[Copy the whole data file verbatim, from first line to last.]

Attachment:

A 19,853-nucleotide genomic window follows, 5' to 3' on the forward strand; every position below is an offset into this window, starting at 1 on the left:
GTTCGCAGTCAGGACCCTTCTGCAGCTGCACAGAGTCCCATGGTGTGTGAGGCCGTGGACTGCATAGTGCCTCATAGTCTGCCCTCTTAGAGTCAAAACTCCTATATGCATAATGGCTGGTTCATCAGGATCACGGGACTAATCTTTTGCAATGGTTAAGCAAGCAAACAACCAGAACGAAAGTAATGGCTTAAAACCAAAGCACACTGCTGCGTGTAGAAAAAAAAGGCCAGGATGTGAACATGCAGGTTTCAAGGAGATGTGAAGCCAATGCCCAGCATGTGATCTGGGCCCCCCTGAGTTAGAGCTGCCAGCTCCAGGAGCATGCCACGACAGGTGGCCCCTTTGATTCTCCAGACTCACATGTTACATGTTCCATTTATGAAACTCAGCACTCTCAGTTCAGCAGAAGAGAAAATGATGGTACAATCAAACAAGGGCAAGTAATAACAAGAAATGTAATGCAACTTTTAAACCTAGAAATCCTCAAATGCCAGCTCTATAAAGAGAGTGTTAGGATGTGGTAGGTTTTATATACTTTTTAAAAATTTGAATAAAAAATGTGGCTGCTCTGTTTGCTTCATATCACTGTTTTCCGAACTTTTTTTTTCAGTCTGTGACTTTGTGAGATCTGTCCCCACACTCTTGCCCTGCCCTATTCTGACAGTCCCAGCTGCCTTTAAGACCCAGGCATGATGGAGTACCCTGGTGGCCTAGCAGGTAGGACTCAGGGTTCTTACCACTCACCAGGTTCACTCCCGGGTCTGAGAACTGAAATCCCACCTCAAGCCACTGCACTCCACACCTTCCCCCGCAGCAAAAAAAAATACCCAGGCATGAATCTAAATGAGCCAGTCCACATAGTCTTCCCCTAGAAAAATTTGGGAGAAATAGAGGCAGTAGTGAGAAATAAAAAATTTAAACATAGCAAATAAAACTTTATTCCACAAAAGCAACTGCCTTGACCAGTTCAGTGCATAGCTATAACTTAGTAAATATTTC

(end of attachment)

A 19,853-nucleotide genomic window follows, 5' to 3' on the forward strand; every position below is an offset into this window, starting at 1 on the left:
GTTCGCAGTCAGGACCCTTCTGCAGCTGCACAGAGTCCCATGGTGTGTGAGGCCGTGGACTGCATAGTGCCTCATAGTCTGCCCTCTTAGAGTCAAAACTCCTATATGCATAATGGCTGGTTCATCAGGATCACGGGACTAATCTTTTGCAATGGTTAAGCAAGCAAACAACCAGAACGAAAGTAATGGCTTAAAACCAAAGCACACTGCTGCGTGTAGAAAAAAAAGGCCAGGATGTGAACATGCAGGTTTCAAGGAGATGTGAAGCCAATGCCCAGCATGTGATCTGGGCCCCCCTGAGTTAGAGCTGCCAGCTCCAGGAGCATGCCACGACAGGTGGCCCCTTTGATTCTCCAGACTCACATGTTACATGTTCCATTTATGAAACTCAGCACTCTCAGTTCAGCAGAAGAGAAAATGATGGTACAATCAAACAAGGGCAAGTAATAACAAGAAATGTAATGCAACTTTTAAACCTAGAAATCCTCAAATGCCAGCTCTATAAAGAGAGTGTTAGGATGTGGTAGGTTTTATATACTTTTTAAAAATTTGAATAAAAAATGTGGCTGCTCTGTTTGCTTCATATCACTGTTTTCCGAACTTTTTTTTTCAGTCTGTGACTTTGTGAGATCTGTCCCCACACTCTTGCCCTGCCCTATTCTGACAGTCCCAGCTGCCTTTAAGACCCAGGCATGATGGAGTACCCTGGTGGCCTAGCAGGTAGGACTCAGGGTTCTTACCACTCACCAGGTTCACTCCCGGGTCTGAGAACTGAAATCCCACCTCAAGCCACTGCACTCCACACCTTCCCCCGCAGCAAAAAAAAATACCCAGGCATGAATCTAAATGAGCCAGTCCACATAGTCTTCCCCTAGAAAAATTTGGGAGAAATAGAGGCAGTAGTGAGAAATAAAAAATTTAAACATAGCAAATAAAACTTTATTCCACAAAAGCAACTGCCTTGACCAGTTCAGTGCATAGCTATAACTTAGTAAATATTTC